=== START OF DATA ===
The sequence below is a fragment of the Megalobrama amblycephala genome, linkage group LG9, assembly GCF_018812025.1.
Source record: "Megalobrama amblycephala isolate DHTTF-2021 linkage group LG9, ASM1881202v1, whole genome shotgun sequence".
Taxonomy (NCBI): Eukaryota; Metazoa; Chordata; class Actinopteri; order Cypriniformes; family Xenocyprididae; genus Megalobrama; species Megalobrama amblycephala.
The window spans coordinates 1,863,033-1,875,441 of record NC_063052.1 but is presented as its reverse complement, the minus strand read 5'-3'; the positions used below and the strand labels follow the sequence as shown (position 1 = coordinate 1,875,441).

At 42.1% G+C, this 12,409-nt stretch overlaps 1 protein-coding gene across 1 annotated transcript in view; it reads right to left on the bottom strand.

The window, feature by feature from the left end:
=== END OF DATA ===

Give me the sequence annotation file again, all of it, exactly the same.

The sequence below is a fragment of the Megalobrama amblycephala genome, linkage group LG9, assembly GCF_018812025.1.
Source record: "Megalobrama amblycephala isolate DHTTF-2021 linkage group LG9, ASM1881202v1, whole genome shotgun sequence".
Taxonomy (NCBI): Eukaryota; Metazoa; Chordata; class Actinopteri; order Cypriniformes; family Xenocyprididae; genus Megalobrama; species Megalobrama amblycephala.
The window spans coordinates 1,863,033-1,875,441 of record NC_063052.1 but is presented as its reverse complement, the minus strand read 5'-3'; the positions used below and the strand labels follow the sequence as shown (position 1 = coordinate 1,875,441).

At 42.1% G+C, this 12,409-nt stretch overlaps 1 protein-coding gene across 1 annotated transcript in view; it reads right to left on the bottom strand.

The window, feature by feature from the left end: